Blue Shield of California is a California-based nonprofit health plan with a provider network that covers all 58 counties in the state, and it is the only health plan on Covered California that has a PPO network covering every residential zip code in the state. Blue Shield has a history of working as a health plan administrator for large employers including large state accounts. The TPA contract is clear that there is no financial gain by Blue Shield for its efforts in this vaccine program. In fact, Blue Shield is not charging the state for its staff time devoted to this effort. Blue Shield will only bill the state actual expenses to support the vaccine network.
Who makes decisions on allocation, on how many doses of vaccine will each provider get?
California’s public health officials are responsible for making those decisions. They choose the criteria and design the formula for allocating available doses the state receives every week from the federal government. Blue Shield, as the TPA, applies those state directives to help manage the allocation of the doses to each provider enrolled in the network. The network tracks the location of each dose throughout the network and reports this information back to the state.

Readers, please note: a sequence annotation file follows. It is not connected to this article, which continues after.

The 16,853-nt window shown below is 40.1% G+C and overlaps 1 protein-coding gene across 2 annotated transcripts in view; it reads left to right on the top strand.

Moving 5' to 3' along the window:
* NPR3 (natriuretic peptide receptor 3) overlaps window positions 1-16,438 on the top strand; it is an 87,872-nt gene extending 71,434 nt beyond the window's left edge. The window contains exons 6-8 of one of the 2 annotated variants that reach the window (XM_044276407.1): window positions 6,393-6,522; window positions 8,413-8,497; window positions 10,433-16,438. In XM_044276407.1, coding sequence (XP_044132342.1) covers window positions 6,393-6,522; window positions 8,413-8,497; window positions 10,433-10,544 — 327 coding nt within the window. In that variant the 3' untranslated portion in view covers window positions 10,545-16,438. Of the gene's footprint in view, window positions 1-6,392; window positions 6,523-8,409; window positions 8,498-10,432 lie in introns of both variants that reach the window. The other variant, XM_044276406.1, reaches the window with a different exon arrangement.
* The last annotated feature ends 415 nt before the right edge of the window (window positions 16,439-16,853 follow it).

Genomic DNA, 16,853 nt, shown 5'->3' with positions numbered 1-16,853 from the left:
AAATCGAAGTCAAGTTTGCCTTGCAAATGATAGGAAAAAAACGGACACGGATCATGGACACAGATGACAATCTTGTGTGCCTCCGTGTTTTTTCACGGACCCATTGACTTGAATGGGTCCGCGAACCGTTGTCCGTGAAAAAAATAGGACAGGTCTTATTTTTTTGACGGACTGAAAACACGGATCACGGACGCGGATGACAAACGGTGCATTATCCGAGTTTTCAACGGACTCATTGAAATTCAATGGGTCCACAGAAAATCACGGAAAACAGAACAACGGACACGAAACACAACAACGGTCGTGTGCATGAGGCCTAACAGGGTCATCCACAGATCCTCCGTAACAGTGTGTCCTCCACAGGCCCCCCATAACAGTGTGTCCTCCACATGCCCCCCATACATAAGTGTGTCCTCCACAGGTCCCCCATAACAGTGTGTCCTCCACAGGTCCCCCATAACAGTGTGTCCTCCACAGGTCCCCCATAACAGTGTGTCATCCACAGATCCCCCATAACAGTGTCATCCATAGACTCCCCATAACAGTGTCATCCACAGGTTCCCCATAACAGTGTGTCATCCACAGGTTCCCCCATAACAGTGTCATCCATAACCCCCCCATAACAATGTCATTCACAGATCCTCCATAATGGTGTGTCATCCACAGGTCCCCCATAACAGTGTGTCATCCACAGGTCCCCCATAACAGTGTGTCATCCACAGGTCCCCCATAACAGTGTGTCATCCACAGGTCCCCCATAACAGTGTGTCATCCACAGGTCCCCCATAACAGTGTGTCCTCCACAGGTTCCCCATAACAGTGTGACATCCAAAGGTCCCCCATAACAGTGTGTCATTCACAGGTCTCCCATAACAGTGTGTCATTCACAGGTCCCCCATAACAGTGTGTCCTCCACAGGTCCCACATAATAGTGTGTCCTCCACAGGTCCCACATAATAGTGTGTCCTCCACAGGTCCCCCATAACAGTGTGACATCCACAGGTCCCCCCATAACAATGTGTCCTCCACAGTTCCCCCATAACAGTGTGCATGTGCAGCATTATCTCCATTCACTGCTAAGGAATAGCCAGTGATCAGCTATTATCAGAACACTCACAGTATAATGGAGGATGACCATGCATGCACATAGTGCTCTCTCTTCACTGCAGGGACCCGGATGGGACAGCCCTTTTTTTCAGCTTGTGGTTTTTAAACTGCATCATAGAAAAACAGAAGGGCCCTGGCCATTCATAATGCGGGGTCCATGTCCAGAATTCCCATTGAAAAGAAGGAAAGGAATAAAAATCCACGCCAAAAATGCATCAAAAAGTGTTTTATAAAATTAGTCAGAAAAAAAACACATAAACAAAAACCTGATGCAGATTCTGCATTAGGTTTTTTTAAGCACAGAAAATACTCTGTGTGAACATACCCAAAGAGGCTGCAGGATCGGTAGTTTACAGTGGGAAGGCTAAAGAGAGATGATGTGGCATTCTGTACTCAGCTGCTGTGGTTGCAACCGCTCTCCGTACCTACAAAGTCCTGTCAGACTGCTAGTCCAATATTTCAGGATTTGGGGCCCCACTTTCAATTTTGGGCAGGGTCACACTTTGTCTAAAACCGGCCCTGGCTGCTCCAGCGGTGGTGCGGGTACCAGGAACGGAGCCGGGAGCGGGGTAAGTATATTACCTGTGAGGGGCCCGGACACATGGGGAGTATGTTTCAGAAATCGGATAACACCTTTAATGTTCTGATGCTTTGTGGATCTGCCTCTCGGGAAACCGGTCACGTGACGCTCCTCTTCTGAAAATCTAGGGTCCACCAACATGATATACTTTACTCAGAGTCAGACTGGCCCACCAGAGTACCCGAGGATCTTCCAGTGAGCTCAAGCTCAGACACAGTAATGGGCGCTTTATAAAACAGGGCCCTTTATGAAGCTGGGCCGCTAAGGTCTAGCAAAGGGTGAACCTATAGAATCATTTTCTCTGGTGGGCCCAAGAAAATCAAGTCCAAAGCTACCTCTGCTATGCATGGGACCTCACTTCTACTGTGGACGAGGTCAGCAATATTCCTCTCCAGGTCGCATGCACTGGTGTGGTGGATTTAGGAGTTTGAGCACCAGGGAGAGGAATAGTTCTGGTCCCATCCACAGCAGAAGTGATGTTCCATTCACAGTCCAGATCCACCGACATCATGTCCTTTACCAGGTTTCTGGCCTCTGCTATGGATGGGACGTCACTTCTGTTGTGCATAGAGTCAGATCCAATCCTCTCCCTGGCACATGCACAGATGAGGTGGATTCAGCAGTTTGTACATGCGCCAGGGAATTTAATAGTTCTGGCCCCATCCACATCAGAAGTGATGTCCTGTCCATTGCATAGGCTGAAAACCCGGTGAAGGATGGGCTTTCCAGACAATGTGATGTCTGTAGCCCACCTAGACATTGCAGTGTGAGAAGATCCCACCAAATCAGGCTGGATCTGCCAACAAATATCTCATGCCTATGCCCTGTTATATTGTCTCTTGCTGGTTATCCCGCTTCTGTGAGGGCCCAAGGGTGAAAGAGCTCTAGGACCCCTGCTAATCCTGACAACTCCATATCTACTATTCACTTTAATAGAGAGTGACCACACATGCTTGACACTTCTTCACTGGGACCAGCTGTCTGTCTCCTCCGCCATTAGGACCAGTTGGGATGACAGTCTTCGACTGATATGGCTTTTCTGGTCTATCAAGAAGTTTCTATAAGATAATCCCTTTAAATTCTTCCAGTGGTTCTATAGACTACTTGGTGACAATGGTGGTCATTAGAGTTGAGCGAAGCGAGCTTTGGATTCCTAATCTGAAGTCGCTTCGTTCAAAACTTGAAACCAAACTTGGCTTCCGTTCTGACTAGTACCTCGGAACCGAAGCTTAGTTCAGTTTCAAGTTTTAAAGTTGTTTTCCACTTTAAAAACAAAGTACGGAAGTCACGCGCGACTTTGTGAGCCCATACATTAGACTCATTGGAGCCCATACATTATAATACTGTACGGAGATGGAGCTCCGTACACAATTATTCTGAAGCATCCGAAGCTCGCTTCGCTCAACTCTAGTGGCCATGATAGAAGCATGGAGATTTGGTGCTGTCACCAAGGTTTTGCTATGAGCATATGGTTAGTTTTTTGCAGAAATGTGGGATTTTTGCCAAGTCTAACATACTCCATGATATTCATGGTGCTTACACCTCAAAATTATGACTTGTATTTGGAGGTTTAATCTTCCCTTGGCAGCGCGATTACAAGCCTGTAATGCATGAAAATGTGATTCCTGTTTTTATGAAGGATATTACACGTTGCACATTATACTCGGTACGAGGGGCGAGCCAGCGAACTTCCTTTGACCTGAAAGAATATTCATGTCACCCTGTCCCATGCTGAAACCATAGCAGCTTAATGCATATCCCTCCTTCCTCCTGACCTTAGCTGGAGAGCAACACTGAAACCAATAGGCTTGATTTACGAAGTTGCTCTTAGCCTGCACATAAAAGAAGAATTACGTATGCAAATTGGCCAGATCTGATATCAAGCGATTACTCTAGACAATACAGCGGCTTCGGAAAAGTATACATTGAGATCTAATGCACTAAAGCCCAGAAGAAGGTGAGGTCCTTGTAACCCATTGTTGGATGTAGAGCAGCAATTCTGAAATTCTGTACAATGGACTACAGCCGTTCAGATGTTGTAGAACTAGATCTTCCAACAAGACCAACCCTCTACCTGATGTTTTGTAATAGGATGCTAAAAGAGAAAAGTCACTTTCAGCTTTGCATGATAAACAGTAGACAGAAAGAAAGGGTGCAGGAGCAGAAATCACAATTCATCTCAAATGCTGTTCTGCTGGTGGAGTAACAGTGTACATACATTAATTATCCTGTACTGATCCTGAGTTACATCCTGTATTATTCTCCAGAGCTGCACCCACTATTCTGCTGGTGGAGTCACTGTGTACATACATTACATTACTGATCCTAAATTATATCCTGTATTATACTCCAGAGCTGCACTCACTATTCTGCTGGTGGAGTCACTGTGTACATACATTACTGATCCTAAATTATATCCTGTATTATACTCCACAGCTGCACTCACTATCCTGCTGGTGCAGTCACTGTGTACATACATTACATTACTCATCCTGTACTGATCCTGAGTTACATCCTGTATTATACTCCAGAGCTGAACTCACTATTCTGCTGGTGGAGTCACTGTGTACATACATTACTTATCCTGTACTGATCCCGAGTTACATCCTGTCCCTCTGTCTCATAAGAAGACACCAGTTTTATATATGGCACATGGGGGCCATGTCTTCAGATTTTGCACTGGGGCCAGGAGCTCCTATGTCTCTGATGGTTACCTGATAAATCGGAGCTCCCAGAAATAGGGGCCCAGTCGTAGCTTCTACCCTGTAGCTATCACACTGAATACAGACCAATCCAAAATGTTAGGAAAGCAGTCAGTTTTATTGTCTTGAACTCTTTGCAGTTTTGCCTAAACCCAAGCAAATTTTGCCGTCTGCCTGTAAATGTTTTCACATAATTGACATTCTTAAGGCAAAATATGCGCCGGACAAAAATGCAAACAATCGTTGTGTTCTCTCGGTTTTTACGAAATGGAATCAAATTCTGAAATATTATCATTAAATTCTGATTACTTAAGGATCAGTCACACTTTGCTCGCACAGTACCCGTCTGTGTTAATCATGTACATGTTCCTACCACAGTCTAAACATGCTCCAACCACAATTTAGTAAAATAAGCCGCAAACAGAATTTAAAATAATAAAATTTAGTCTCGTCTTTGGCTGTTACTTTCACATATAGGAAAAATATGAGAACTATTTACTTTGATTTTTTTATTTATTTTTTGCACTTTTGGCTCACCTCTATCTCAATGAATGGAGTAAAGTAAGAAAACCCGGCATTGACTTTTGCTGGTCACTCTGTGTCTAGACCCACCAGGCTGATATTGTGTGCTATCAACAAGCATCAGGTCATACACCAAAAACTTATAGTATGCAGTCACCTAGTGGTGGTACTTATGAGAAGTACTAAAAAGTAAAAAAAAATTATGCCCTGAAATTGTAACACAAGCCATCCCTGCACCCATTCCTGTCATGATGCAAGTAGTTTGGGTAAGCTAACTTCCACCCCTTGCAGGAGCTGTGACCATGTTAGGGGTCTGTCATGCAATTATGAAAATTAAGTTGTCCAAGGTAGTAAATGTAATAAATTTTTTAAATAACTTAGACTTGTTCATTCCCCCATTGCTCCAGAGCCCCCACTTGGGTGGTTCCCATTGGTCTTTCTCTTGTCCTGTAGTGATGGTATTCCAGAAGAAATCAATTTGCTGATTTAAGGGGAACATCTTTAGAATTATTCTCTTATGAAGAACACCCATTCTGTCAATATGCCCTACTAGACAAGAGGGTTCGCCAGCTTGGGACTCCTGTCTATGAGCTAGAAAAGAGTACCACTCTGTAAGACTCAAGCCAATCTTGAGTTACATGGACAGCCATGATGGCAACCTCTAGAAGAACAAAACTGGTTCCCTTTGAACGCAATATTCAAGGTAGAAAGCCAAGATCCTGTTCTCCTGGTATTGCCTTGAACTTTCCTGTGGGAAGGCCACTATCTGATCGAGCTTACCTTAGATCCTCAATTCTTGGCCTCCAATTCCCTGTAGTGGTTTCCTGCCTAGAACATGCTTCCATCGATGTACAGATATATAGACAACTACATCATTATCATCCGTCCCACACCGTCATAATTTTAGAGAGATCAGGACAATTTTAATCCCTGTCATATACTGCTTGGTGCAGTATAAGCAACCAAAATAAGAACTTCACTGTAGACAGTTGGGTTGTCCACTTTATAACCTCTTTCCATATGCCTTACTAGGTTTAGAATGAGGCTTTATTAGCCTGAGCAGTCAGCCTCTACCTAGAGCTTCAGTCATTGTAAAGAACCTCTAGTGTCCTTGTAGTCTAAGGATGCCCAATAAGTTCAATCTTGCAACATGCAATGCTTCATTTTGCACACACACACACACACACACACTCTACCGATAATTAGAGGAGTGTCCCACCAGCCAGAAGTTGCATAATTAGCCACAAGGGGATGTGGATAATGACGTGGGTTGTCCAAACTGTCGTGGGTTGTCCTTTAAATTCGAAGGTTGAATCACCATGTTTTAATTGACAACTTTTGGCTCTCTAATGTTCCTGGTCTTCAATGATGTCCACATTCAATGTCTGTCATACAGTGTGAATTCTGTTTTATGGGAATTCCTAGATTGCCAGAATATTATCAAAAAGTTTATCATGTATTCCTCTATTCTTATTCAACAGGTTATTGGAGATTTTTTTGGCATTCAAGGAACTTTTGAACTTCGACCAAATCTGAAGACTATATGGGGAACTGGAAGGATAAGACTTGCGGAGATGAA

What happens if my county chooses not to sign an agreement with the TPA? Does that change their vaccine allocation?
The state determines vaccine allocation, and the TPA is to carry out the state’s directives. It is important to note that during the transition period (month of March) to the enhanced network, providers that are already administering the vaccine will continue to receive doses, especially to ensure people who have had their first vaccine dose of a two-dose vaccine like Pfizer or Moderna are able to get their second dose.
How does the network account for people who don’t have access to things like computers or smart phones – how can they sign up for vaccines?
The state’s My Turn system is the one-stop service for vaccine appointments. It can be used online, but Californians who don’t have online access may also call 1-833-422-4255 and speak to an agent who can help. In some instances, providers may offer an in-person service for people to sign up.
How does the network serve Californians who have limited mobility or otherwise have difficulty going to a central location to be vaccinated?
We are working with various providers to integrate ways to get vaccines to people and communities who are unable to travel to a provider or a mass vaccination site – that includes things like local pop-up sites, mobile vaccination units, in-home vaccinations, or bringing vaccine clinics directly to farmworkers. Some of these are already working and we will announce more as soon as they are available.
For the latest on California’s Enhanced COVID-19 Provider Network click here.
Blue Shield of California President and CEO Paul Markovich spoke March 12 with news media about the nonprofit health plan’s ongoing support for the state’s COVID-19 vaccination efforts as the state’s third-party administrator. Watch here.